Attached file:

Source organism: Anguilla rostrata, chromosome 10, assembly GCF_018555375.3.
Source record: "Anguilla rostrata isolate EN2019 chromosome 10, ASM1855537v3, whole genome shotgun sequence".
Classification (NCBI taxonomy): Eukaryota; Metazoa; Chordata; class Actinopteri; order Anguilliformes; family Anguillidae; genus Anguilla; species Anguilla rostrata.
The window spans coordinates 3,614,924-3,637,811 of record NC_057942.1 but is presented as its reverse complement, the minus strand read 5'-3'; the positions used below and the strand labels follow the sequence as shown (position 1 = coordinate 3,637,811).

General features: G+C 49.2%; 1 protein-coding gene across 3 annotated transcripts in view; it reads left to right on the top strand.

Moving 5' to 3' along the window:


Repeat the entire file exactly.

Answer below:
Source organism: Anguilla rostrata, chromosome 10, assembly GCF_018555375.3.
Source record: "Anguilla rostrata isolate EN2019 chromosome 10, ASM1855537v3, whole genome shotgun sequence".
Classification (NCBI taxonomy): Eukaryota; Metazoa; Chordata; class Actinopteri; order Anguilliformes; family Anguillidae; genus Anguilla; species Anguilla rostrata.
The window spans coordinates 3,614,924-3,637,811 of record NC_057942.1 but is presented as its reverse complement, the minus strand read 5'-3'; the positions used below and the strand labels follow the sequence as shown (position 1 = coordinate 3,637,811).

General features: G+C 49.2%; 1 protein-coding gene across 3 annotated transcripts in view; it reads left to right on the top strand.

Moving 5' to 3' along the window: